The Independent National Electoral Commission (INEC) has said voter turnout across Nigeria hovered around 30 to 35 per cent of registered voters in the last two electoral cycles.
INEC Chairman, Mahmood Yakubu, disclosed this in Abuja at the Commission’s first consultative meeting with Civil Society Organisations (CSOs) for 2021 on Tuesday.
Mr Yakubu said while some elections recorded higher percentage of voter turnouts, it was lower in some other elections.
“Over the last two electoral cycles, including off-season elections, voter turnout across the country hovers around 30 to 35 per cent.
“While a few elections had higher percentages, some recent by-elections recorded as low as 8.3 per cent voter turnout in urban and constituencies of over 1.2 million registered voters located in the nation’s most densely populated city.
“This unfavourably compares to the average voter turnout of 65-70 per cent in other countries, even in the West Africa region,” he said.
The INEC chairman said that justifiably, CSOs had been urging the commission to find solutions to the problem.
Mr Yakubu said as accredited election observers, “some CSOs had submitted reports to the commission”, adding that after studying the reports in detail, “it was clear that they were concerned about the declining voter turnout in elections in Nigeria”.
“The Commission has deeply reflected on the matter. Our conclusion is that several factors are responsible for discouraging voter turnout.
“Among them are inadequate voter and civic education, ineffective voter mobilisation, the fear of violence during elections, unfulfilled promises by elected officials and low public trust in state institutions.
“While the Commission will continue to work with CSOs and all stakeholders to address these challenges, we are also convinced that access to polling units is a critical factor in voter turnout during elections.
“Countries with higher percentages of voter turnout during elections also have adequate and convenient voting locations for eligible voters which are periodically adjusted to reflect increase in voter population, unfortunately, this is not the case in Nigeria,” he said.
Mr Yakubu said Nigeria has 119,973 polling units established in 1996 by the defunct National Electoral Commission of Nigeria (NECON) to serve a projected population of 50 million voters.
“The figure remains the same in the last 25 years although the number of registered voters has increased to 84,004,084 by 2019. It is set to rise after we resume the registration of new voters ahead of the 2023 General Election,” he said.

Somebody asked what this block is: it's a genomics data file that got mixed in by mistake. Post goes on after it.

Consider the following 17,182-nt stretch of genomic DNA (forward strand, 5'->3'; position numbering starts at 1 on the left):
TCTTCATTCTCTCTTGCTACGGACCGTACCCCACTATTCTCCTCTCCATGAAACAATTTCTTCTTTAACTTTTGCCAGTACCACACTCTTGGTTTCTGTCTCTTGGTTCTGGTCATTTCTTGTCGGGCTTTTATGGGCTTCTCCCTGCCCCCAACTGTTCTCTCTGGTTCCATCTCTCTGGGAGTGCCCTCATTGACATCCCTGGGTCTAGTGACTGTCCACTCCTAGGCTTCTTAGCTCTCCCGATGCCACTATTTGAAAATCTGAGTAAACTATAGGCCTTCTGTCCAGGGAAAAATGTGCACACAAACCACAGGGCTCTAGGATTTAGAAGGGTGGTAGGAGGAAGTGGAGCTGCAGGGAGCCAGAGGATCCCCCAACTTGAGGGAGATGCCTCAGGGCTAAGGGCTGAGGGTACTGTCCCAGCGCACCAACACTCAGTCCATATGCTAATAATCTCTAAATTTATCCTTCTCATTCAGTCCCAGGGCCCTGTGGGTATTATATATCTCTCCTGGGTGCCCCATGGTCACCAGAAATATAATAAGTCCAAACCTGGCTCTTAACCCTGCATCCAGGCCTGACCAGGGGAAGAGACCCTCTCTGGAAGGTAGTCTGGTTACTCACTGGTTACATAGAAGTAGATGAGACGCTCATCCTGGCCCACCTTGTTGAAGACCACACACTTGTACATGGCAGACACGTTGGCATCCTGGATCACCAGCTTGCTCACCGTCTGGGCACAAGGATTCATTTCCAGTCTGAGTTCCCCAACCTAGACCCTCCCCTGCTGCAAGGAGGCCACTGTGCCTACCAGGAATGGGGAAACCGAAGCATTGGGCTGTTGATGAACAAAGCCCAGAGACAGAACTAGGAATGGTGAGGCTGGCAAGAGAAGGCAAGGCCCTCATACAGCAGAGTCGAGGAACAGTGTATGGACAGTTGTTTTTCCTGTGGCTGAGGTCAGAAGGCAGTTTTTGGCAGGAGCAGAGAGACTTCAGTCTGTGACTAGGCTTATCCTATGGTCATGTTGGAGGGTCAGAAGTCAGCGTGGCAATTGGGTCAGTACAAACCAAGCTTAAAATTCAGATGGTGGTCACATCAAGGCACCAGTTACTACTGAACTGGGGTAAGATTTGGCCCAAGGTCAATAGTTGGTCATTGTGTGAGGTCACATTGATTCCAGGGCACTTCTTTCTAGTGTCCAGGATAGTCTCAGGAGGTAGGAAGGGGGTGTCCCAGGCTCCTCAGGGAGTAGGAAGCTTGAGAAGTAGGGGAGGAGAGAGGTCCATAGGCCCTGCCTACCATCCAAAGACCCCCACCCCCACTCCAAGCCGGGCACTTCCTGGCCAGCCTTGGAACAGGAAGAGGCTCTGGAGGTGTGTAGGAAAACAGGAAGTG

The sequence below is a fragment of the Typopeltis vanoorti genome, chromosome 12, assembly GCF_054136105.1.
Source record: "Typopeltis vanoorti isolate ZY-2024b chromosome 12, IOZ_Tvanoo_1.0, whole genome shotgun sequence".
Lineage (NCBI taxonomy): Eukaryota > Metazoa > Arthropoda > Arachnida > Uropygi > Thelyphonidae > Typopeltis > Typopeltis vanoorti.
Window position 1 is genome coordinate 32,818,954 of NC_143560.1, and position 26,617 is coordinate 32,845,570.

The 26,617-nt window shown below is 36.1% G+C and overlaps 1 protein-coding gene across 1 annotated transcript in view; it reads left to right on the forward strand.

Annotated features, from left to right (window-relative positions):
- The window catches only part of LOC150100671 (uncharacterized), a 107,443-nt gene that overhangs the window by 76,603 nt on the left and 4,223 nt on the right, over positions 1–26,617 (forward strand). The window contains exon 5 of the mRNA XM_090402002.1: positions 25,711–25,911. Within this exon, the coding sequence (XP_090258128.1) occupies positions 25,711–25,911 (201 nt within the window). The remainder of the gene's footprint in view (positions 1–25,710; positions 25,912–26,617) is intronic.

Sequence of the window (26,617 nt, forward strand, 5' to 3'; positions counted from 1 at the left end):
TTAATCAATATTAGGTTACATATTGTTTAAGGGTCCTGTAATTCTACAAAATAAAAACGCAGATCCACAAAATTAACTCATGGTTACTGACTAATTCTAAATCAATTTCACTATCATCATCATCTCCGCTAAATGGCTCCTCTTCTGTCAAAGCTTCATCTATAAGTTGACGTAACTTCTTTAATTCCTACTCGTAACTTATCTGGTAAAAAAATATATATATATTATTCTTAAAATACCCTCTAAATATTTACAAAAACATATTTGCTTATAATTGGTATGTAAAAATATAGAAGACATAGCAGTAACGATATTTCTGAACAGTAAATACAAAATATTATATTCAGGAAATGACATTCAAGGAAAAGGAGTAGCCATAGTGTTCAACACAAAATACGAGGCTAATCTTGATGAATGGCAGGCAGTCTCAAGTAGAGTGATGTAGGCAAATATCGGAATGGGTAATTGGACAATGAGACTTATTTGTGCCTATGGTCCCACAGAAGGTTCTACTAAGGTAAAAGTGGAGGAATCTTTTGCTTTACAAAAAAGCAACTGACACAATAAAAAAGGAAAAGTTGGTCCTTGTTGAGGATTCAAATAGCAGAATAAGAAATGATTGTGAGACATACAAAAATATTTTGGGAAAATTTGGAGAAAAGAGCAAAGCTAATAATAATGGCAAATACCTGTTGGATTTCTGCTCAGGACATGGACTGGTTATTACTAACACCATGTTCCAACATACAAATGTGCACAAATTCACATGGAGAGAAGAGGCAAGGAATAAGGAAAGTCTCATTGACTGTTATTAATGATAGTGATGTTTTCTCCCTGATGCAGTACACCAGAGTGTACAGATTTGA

He said that INEC had reviewed previous efforts aimed at expanding voter access to polling units in 2007, 2014 and before the 2019 General Election and why they were unsuccessful.
Mr Yakubu said the commission came to the conclusion that its intention might not have been properly communicated for inputs from Nigerians and, therefore misunderstood and politicised.
He said the INEC meeting with CSOs was in furtherance of its consultations with ‘stakeholders’, and it hoped that by doing so, it would better communicate its intention to Nigerians.
He, however, invited for inputs across the board on how to address the problem on immediate terms and hopefully establish the framework for future adjustments as the need arose.
“I am confident that by working together, we will make history by finally solving the 25-year old problem of expanding voter access to polling units in Nigeria,” Mr Yakubu said.
Support PREMIUM TIMES' journalism of integrity and credibility
Good journalism costs a lot of money. Yet only good journalism can ensure the possibility of a good society, an accountable democracy, and a transparent government.
For continued free access to the best investigative journalism in the country we ask you to consider making a modest support to this noble endeavour.
By contributing to PREMIUM TIMES, you are helping to sustain a journalism of relevance and ensuring it remains free and available to all.
TEXT AD: To advertise here . Call Willie +2347088095401...